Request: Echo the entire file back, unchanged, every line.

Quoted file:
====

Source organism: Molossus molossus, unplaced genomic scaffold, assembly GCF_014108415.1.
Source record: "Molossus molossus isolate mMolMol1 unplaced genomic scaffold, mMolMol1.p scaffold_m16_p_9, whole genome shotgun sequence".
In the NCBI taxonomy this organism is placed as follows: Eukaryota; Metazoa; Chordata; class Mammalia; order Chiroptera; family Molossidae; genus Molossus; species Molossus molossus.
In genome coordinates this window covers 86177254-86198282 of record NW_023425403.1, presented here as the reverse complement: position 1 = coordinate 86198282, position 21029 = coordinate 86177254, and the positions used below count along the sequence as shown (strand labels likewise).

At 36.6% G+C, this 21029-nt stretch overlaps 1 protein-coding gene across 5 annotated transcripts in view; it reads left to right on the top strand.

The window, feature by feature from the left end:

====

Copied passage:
Source organism: Molossus molossus, unplaced genomic scaffold, assembly GCF_014108415.1.
Source record: "Molossus molossus isolate mMolMol1 unplaced genomic scaffold, mMolMol1.p scaffold_m16_p_9, whole genome shotgun sequence".
In the NCBI taxonomy this organism is placed as follows: Eukaryota; Metazoa; Chordata; class Mammalia; order Chiroptera; family Molossidae; genus Molossus; species Molossus molossus.
In genome coordinates this window covers 86177254-86198282 of record NW_023425403.1, presented here as the reverse complement: position 1 = coordinate 86198282, position 21029 = coordinate 86177254, and the positions used below count along the sequence as shown (strand labels likewise).

At 36.6% G+C, this 21029-nt stretch overlaps 1 protein-coding gene across 5 annotated transcripts in view; it reads left to right on the top strand.

The window, feature by feature from the left end: